The tragic death of Peter Farquhar: an extreme case of undue influence?

12 August 2019

The national press has reported widely on the case of Ben Field, the 28 year old church warden who was convicted on Friday of killing retired teacher and university lecturer Peter Farquhar in an effort to inherit his estate after he died.

Field befriended Farquhar and then set about convincing him that he was losing his mind using a form of psychological manipulation know as gaslighting. Tom Rawstorne for The Daily Mail said “A few months before his death, Peter Farquhar spoke to his parish priest about fears that had been plaguing him day and night, By then the 69-year-old’s health had deteriorated to the stage that he was at time rambling, incoherent and suffering from hallucinations. He particularly dreaded the mornings when he would wake to find himself covered in bruises or with his prized possessions swept from the shelves with no memory of what had happened”. The Mirror reported that Field is said to have “had a hand-written “client list” of 100 potential future victims. The Guardian reported that “jurors were told of Field’s elaborate project of first befriending the individuals, who were vulnerable and lonely, then defrauding them by allowing them to think he was in a loving relationship with them, and encouraging them to change their will to benefit him. He then began a devastating campaign of physical and mental torture”.

The BBC reported that when Field was arrested he said“I think I will get away with most of it”. Fortunately he has not but whilst Field’s behaviour may be in the extreme, cases such as these where individuals seek to take advantage of elderly or vulnerable people in an effort to benefit from their estates after death is sadly not uncommon.

In England & Wales, you have the right to leave your estate to whoever you choose but a surprise beneficiary or unexpectedly large gift may cause alarm bells to ring for those left behind. A Will can be invalidated for any one of the following reasons:

  1. It has not been correctly executed
  2. The deceased lacked the necessary mental capacity
  3. The deceased lacked knowledge or approval of the content of their Will
  4. The testator was subject to undue influence
  5. The Will is forged/fraudulent.

In the Field case, putting to one side for now the criminal conduct, his reported behaviour could almost certainly give rise to a potential undue influence claim. These claims come about when it is suspected that the deceased has done something that they might not have done had it not been for the influence of another (usually the main beneficiary under the Will). Effectively, the deceased’s own judgement has been abandoned having succumbed to the manipulative behaviour of another. In order to succeed, the claimant must be able to show that the deceased was coerced into making a Will, in effect that the person making the Will was influenced to the extent that their free will was completely oppressed. Direct evidence of undue influence is unusual, given that the very nature of the act means that it happens behind closed doors hence these claims not always straightforward and the quality of evidence, be it direct or circumstantial, should be considered carefully at an early stage.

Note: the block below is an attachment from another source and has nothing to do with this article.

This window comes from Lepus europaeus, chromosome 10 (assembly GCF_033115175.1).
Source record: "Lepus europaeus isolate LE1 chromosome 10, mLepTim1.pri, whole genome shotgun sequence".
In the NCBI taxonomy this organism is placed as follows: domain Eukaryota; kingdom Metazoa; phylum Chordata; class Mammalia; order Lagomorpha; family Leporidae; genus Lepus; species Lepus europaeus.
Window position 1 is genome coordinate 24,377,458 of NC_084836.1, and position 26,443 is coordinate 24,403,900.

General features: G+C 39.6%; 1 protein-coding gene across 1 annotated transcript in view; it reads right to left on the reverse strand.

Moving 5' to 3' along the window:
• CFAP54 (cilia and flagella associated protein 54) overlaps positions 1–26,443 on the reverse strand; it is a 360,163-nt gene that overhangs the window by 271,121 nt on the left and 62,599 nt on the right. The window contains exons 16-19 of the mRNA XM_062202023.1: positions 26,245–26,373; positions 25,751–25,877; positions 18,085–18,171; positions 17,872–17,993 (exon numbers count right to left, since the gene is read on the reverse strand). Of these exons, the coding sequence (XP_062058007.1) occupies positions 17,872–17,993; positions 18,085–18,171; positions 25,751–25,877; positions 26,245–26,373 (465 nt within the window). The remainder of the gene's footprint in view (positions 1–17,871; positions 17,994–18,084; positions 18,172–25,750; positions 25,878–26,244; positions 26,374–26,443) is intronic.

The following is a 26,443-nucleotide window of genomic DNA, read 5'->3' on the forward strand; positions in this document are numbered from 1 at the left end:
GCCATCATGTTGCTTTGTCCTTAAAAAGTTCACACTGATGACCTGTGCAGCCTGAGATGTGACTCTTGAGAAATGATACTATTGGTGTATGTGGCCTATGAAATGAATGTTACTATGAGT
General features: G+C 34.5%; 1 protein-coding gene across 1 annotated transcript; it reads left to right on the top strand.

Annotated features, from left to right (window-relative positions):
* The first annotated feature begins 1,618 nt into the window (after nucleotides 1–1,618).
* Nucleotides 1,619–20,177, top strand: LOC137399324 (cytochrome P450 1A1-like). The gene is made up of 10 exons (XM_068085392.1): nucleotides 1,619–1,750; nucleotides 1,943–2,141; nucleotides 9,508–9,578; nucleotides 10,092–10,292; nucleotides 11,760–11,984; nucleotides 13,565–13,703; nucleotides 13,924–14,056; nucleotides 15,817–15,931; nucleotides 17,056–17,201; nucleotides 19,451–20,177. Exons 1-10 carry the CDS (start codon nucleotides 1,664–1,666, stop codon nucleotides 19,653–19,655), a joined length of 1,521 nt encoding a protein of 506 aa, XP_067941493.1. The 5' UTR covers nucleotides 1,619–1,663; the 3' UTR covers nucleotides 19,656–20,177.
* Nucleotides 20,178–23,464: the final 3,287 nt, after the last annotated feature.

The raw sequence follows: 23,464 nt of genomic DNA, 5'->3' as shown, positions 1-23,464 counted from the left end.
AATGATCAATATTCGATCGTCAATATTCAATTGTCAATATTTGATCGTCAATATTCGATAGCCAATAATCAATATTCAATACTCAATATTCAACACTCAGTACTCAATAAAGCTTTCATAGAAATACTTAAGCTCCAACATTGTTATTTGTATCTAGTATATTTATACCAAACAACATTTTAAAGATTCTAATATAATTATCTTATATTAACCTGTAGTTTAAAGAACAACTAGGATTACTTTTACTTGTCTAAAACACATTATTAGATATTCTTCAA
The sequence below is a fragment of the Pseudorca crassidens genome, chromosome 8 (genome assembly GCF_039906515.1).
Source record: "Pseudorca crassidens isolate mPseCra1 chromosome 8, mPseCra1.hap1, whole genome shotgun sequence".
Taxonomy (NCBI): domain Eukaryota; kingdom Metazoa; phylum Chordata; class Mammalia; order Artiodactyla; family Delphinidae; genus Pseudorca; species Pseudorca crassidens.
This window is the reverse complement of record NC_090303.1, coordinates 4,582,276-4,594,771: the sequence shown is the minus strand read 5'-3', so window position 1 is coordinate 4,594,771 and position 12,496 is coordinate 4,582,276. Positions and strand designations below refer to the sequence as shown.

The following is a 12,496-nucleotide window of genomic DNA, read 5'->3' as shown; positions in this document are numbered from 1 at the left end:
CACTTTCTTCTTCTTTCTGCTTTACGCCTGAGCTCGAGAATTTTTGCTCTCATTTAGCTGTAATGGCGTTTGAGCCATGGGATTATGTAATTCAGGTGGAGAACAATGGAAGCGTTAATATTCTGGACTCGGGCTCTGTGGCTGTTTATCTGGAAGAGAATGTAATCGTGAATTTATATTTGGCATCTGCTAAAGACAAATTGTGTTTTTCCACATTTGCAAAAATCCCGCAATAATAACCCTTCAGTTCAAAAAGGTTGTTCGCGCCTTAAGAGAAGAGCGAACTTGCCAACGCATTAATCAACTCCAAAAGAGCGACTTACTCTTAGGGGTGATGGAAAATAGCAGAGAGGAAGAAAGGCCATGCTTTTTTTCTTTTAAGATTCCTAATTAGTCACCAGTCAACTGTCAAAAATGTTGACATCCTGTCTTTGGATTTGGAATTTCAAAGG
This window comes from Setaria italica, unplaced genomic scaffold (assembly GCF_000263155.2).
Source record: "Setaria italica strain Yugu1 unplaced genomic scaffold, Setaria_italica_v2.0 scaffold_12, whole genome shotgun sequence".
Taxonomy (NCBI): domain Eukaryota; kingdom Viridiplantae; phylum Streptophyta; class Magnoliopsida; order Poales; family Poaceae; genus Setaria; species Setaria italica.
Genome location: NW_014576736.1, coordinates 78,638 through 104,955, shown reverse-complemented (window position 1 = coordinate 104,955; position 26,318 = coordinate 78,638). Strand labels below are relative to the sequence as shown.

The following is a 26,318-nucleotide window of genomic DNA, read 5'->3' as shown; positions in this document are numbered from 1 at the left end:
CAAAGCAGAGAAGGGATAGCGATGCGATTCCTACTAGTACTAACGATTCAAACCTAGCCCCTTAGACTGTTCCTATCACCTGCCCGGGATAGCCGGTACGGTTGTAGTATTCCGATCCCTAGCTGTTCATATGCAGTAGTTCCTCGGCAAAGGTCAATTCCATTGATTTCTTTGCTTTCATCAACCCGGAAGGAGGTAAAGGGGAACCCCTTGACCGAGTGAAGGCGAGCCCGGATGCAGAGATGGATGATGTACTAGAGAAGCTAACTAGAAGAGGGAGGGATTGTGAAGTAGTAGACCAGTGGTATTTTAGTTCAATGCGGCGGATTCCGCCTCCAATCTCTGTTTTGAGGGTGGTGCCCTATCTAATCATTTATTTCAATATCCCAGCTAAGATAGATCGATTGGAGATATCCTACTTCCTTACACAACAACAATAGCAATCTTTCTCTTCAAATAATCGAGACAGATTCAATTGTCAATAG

In the absence of sufficient evidence to prove undue influence, prospective claimants may wish to consider a want of knowledge and approval claim. These claims arise when the circumstances surrounding the making of a Will appear to be suspicious. A testator must have knowledge and approval of the contents of a Will in order for it to be valid. In these cases, the onus of proof is put on the party relying on the disputed Will to show that it reflects the deceased testamentary influence. Claims of this type are particularly common in respect of homemade wills.

Whilst the details of the timing and execution of the late Mr Farquhar’s Will are not known to the writer, it is possible that mental capacity could also have been an issue. An individual will be considered to have sufficient mental capacity to make a Will if he understands the following:

  1. The nature of the act of making a Will and its effect, i.e. that he is setting out to whom he wishes his property to pass on his death;
  2. The extent of his property; and
  3. The individuals for whom he is morally bound to provide and the consequences of not providing for such individuals.

In circumstances whereby Field is said to have been on a mission “to set out to destroy the minds” of his victims (The Daily Mail) it is possible that Mr Farquhar did not have the requisite mental capacity at the time of executing his Will.

The harrowing death of Mr Farquhar is desperately sad serving only as yet another reminder of the vulnerability of so many.

Should you wish to discuss a disputed Will, please do not hesitate to contact a member of our team.

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